Digital Control of DC Motors
Updated: May 7
Drones, submarines or automobiles, all vehicles have one entity in common, without which it is impossible for it to work: the Motor. Indeed, a vehicle without mechanical materialization of electrical energy is unimaginable. In fact, there are several types of motors, but the focus of this article is the control and use of DC motors using digital signals.
The DC motor rotates in one direction when directly polarized and in the opposite direction when reversed polarized. You should imagine that like LEDs, buzzers and other simple electronic components, it is possible to connect them to the digital or analog ports on your microcontroller and control them by sending direct signals. Even if the voltage of the analog / digital ports is sufficient, the high current required by these components can (literally) fry the microcontroller. So, how to use motors, controlling their speed, direction of rotation and even using an external power supply?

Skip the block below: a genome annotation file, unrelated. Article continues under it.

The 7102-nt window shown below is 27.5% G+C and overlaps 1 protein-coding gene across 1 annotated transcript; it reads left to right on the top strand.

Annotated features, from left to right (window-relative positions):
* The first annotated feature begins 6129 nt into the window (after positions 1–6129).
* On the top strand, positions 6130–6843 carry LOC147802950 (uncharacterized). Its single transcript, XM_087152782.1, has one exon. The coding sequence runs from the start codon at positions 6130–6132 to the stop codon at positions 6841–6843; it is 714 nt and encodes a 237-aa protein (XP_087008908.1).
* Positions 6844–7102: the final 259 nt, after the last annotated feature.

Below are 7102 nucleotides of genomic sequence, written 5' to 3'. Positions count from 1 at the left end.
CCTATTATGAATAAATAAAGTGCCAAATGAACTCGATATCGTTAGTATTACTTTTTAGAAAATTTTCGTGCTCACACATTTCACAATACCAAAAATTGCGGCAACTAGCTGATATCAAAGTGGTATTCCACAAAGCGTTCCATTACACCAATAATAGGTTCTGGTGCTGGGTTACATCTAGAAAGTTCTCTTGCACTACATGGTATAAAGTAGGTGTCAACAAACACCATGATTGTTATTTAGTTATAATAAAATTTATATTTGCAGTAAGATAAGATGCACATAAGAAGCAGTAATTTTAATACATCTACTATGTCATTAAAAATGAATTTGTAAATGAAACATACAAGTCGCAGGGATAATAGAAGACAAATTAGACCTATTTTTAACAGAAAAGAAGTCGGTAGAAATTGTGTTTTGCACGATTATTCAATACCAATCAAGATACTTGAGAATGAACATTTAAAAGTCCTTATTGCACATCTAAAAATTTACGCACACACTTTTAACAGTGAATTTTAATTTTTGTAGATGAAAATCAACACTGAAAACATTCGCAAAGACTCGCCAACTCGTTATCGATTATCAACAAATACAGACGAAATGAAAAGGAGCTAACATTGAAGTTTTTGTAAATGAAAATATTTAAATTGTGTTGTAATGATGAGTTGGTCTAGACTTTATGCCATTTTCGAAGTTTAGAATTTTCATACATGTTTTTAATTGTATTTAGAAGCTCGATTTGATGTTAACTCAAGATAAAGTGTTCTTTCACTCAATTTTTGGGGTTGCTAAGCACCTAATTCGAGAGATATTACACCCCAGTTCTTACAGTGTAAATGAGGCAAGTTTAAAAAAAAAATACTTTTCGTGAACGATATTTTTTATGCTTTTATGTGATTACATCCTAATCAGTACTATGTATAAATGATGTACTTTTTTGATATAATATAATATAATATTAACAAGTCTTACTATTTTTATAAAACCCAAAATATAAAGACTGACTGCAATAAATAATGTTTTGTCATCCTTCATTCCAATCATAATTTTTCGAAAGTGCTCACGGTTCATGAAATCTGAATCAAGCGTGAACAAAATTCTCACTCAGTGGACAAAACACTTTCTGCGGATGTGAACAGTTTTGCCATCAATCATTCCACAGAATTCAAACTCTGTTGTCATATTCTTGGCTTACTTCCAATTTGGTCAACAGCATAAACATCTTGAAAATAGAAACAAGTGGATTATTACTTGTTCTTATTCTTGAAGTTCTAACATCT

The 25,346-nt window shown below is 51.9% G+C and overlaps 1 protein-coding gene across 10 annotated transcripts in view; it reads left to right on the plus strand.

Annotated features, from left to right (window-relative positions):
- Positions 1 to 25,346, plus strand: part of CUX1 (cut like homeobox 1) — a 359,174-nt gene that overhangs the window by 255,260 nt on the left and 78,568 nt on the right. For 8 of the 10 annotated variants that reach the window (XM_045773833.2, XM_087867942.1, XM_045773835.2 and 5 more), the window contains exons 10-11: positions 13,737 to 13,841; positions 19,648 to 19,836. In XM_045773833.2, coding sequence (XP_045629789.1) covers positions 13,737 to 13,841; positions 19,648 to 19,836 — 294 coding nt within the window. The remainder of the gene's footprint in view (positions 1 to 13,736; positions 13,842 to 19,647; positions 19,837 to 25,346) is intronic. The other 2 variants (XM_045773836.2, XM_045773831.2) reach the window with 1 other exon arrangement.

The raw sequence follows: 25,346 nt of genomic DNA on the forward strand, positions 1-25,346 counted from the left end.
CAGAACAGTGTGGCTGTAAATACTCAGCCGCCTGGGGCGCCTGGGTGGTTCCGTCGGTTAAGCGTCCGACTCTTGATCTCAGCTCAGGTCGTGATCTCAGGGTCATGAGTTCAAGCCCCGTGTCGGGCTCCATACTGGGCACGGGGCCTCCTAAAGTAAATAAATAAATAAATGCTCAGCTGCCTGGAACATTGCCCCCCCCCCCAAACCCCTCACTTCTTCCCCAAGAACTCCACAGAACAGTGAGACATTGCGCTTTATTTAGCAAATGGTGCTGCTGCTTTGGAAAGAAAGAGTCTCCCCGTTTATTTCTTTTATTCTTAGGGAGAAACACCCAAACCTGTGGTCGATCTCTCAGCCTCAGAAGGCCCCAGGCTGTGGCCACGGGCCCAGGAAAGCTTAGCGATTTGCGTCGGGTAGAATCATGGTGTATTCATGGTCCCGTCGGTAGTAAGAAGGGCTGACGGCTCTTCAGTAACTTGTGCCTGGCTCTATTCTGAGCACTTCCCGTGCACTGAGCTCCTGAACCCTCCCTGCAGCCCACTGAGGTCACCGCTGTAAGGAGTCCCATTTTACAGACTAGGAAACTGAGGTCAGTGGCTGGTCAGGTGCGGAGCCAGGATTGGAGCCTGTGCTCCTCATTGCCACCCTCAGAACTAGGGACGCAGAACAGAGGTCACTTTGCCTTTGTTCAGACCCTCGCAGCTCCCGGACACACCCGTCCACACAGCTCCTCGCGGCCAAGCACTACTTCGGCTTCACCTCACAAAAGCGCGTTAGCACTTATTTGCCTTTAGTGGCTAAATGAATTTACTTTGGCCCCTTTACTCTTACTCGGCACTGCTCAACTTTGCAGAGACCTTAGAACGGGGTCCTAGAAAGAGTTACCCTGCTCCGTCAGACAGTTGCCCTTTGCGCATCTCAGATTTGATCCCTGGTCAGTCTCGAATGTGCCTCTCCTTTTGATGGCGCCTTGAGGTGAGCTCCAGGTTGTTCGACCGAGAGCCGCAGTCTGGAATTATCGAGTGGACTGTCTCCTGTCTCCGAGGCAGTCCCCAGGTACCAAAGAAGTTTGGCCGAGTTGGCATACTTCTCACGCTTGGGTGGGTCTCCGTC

To get around this situation we use a circuit known as the H-Bridge. An H-bridge is a circuit with the shape that resembles the letter H and is capable of altering the polarization of the central element through external signals. Turning it simple, this circuit has 4 switches that, when connected in certain combinations, allow current to flow in the motor in the desired direction, changing its direction of rotation. These switches can be replaced by electronic components, such as Transistors, which allows the polarity of the central element to depend exclusively on an external digital signal sent to the circuit.
How to control motor using these concepts:
An usual implementation of the H bridge is done using IC l293D. This chip contains 2 H-bridges, through 4 ways, that is, it can control two independent motors, holding up to 600mAh in each and voltage from 4.5 to 36 Volts.
The pins work as follows:
1,2EN -Activate channels 1 and 2
1A -4A: Input
1Y - 4Y -Output for motors
3,4EN -Activate channels 3 and 4
Ground -IC Ground
Vcc1 -IC Voltage Input
Vcc2 -Output Power for motors (From 4.5V to 36V)
1 - First we will power up IC using 5 volts of the Arduino (Vcc1), the power for the motors (Vcc2) and connect the grounds.
2 - Now we connect 3,4EN and the Inputs 3A and 4A on the Arduino.